One can infer that Dr. Severance’s current involvement in the IMS’ work on LTI and the Sakai community lead to Basic LTI being quickly support in Sakai Foundation's two products. Further, related or not, Dr. Severance is presently also an employee of BlackBoard which has integrated Basic LTI into its LMS offerings. Also worth noting is that BlackBoard employees are also working actively on the next revision of the specification.

The first major commercial vendor to ship support for LTI in their native release was Desire2Learn in their 8.4.7 release[4]. Instructure, Inc. Canvas LMS also supports LTI.

Today, instructors cannot add the Basic LTI tool directly to Isaak/Sakai course sites because of its potential to “leak” information to an arbitrary URL and the potential for student information to be intercepted when an LTI destination is selected that is not using SSL/HTTPS. Instead, the CPI adds the tool and assists with the technical and privacy dialogue required to establish a connection.

There are a number of elements to consider when integrating third party tools:

  1. Privacy, and the seeking of the appropriate assurances needed.
  2. Security and implementation.
  3. The addition of the integration to the course site.

Sakai 2.9’s centralization of the administration of External Tools provides streamlines all of these elements while empowering instructors.

Privacy and Third Party Responsibilities

Brock University has a number of relevant policies and procedures about the handling of the type of information the LMS contains and its use by third parties:



Best Practices

These policies and procedures reflect The Freedom of Information and Protection of Privacy Act (FIPPA) which has been a part of Ontario legislation since 1988. On June 10, 2006, this act was amended to apply to the province’s universities.

It is important to note that many uses of LTI are internal to Brock University, and in this case the concerns are almost exclusively about the handling of private information, non disclosure and due care by other parties.

While the LTI tool itself is not the point of collection, it is however the point at which information previously collected is being used in a new way. This is enough to warrant a modified collection/use notice which the Sakai 2.9 External tool provides for and will be a requirement for potential external tools.

Brock University also requires that when a third party is given private information that third party is to provide assurances, and in many cases, evidence that they will protect private information, minimize its collection, limit (if not eliminate) its reuse and assume responsibility for breaches of privacy. This is typically done through a Brock University Confidentiality and Privacy Agreement or a comparable agreement proposed by the third party.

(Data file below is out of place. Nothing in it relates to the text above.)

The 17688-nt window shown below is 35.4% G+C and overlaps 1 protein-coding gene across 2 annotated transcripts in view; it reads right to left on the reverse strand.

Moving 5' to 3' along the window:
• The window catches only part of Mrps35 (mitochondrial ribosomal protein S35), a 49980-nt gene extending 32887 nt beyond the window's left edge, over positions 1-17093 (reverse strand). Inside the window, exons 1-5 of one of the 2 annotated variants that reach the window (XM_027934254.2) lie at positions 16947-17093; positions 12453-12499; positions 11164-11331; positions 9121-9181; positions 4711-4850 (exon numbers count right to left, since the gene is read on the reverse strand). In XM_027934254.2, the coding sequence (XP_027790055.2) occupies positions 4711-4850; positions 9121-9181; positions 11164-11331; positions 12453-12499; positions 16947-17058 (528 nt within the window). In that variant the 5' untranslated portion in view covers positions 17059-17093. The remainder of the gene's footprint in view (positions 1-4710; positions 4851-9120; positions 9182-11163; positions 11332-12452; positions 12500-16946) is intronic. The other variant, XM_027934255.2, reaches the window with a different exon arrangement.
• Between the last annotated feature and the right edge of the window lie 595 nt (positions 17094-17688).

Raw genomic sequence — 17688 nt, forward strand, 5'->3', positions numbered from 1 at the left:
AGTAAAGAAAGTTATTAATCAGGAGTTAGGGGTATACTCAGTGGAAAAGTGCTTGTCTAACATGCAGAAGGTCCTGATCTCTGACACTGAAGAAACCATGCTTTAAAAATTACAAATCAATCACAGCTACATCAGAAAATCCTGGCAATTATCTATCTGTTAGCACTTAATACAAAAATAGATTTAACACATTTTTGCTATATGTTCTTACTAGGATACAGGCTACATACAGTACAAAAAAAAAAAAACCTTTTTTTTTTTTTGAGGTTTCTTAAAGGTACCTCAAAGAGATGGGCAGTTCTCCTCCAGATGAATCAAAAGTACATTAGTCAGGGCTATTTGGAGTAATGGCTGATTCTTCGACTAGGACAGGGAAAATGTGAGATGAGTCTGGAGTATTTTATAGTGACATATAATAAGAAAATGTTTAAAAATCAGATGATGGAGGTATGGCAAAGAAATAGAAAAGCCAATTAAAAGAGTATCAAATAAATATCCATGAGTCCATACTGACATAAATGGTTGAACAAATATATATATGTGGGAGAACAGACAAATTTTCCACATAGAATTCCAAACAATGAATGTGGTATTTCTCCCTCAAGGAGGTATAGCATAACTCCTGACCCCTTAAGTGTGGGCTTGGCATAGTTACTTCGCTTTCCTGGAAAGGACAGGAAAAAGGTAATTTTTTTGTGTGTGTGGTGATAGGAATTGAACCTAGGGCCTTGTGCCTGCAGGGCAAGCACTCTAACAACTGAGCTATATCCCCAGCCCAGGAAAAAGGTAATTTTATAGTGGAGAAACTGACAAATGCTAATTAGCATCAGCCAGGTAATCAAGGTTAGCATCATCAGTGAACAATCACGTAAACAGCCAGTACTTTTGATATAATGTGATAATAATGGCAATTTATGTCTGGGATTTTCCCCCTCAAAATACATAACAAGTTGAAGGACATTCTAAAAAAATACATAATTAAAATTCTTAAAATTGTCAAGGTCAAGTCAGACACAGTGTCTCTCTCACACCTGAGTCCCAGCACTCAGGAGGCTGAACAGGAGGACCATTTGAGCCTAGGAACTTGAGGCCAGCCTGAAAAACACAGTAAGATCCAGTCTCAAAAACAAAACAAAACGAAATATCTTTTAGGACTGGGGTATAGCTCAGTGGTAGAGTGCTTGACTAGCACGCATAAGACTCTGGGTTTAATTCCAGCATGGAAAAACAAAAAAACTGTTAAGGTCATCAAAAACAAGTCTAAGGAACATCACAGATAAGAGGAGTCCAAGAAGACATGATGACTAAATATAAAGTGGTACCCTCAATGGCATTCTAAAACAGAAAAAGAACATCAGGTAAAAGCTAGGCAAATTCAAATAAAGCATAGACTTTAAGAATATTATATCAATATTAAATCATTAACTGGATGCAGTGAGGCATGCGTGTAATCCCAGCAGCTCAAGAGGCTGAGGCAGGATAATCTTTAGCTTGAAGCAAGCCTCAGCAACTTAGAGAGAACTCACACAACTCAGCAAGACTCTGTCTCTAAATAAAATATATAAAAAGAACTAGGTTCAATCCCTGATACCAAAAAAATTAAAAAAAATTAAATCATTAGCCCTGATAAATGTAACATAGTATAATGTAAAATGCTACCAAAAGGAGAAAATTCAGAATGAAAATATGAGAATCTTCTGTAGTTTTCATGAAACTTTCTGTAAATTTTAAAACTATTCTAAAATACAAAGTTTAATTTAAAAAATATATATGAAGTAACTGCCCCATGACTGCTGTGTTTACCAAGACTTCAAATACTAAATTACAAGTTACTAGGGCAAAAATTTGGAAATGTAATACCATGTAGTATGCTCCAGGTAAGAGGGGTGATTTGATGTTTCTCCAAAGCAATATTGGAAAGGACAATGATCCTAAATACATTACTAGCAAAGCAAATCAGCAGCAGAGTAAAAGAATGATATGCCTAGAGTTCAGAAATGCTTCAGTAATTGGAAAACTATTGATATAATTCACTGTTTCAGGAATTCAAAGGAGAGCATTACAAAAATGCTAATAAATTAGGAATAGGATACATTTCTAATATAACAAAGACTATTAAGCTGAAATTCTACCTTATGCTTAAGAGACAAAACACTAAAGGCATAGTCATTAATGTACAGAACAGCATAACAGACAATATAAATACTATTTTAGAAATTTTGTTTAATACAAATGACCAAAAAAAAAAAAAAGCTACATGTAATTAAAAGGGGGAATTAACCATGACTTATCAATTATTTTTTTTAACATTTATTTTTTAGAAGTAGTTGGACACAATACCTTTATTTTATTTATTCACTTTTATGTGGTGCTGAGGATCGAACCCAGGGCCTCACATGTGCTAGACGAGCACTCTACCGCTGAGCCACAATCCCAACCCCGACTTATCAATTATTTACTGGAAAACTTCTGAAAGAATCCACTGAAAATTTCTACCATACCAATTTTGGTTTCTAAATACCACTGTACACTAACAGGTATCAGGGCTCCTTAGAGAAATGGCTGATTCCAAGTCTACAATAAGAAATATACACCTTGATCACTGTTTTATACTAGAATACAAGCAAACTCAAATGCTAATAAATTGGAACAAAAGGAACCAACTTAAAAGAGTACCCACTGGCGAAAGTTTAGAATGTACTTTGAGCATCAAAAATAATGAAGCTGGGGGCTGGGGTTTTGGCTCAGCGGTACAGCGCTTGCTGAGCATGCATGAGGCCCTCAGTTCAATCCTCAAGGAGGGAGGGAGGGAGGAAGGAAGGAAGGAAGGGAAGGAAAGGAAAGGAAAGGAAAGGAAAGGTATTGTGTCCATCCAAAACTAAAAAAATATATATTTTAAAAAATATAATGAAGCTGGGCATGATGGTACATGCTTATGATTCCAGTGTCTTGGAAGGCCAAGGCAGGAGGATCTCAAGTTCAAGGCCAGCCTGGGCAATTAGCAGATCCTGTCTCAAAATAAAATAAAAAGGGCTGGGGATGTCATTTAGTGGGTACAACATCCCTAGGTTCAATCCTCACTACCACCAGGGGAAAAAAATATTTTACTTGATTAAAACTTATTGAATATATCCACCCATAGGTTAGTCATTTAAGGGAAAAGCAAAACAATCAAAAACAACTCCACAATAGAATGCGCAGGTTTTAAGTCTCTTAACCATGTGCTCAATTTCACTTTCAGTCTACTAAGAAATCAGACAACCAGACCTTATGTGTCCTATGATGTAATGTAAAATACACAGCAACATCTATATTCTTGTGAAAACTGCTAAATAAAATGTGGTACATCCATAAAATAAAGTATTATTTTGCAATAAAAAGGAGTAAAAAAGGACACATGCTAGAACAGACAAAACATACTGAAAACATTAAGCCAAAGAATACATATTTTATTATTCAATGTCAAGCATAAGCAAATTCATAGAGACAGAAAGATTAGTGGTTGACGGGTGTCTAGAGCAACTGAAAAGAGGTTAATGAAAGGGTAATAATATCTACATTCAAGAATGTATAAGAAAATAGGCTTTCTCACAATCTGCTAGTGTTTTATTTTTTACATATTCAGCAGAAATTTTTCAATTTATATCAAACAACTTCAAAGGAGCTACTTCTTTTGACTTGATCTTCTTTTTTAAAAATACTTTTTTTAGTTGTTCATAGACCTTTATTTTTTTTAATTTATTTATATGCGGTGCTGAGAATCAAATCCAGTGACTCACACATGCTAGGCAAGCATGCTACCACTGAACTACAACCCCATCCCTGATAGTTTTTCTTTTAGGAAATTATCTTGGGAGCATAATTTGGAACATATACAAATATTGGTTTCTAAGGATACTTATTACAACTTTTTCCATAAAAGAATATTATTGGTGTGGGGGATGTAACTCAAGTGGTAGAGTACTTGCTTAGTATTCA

Our Plan at Brock University’s Centre for Pedagogical Innovation

We’re going to let experience grow a formal policy, but here’s our interim required information for a proposed new tool. Theoretically, anyone could propose a tool to us:

  • Proposed Tool Submission Examples
  • Title of tool
  • Who is submitting the tool
  • Their affiliation to Brock
  • How they can be contacted
  • A long and short description of the tool
  • An instructor to sponsor/vouch for the tool
  • Indicate if the tool uses LTI or a simple URL/GET pattern
  • If available , technical details to establish a sample connection

The CPI will then review the submission and follow-up to seek the remaining information, assurances and agreements about security and privacy.

We’ve implemented this submission proccess at

Cited Above

[1] Image From: (2010). IMS Global Learning Tools Interoperability Version 1.0. [online] Retrieved from: [Accessed: 28 Jan 2013].

[2] OAuth. (2013, January 23). In Wikipedia, The Free Encyclopedia. Retrieved 19:08, January 28, 2013, from

[3] (2008). Introducing Katherine Edwards – Google Summer of Code – Google Groups. [online] Retrieved from:!topic/sakai-dev/51aiqGsYwfc

[4] (2012). Dr. Chuck's Blog » Blog Archive » Connecting IMS Learning Tools Interoperability and SAML. [online] Retrieved from: [Accessed: 28 Jan 2013].

Notes on Clickers

Mon Jan 13 23:21:25 2014 EST (-0500 GMT)


Some notes on physical and virtual classroom “clickers” that I’ve maintained in Evernote over the years and shared a few times. Seemed like a good thing to blog about.


  • Turning Technologies has physical clickers and smart-phone clickers
    If you are using a textbook from Nelson or Pearson there might be a chance that you could get the software and base for free from them — but the students would have to pay. ITS’ AV Services also have around 50 of these for sign-out.
  • Top Hat Monocle
    Uses phones, laptops, etc. and they are always keen to do a demo.
  • Poll Everywhere
    Is free for under 40 people but gets expensive as numbers are added.


  • Socrative
  • Flexible and free. Waiting for other shoe to drop. What Mr. Clare Sr. uses.

Web/Smart-phone based:

  • Mentimeter
    It is new and promises to be free, but I have not used it.
  • mqlicker
    is new and promises to be free, but I have not used it.
    A Brock University Economics prof really liked this option
  • Not free at all is:


Then the Chronicle of Higher Ed. has some quick idea for low-tech clickers:

Live classroom interaction, polling, chat…

  • Piazza

    Piazza allows for large groups to ask questions and vote up the important ones. It is a very interesting way to get feedback in a large class. It is free and has an LTI integration that the CPI can add to any Isaak/Sakai site.  It surprises me how often instructors interested in “simple” polling like the realtime feedback Piazza gives.

  • More survey & marketing style
    Signal – good buzz (possibly for the API) with a free trial
  • Shared Sticky notes


That’s my list.  It’s just the notes I’ve been keeping, but hopefully it helps someone else.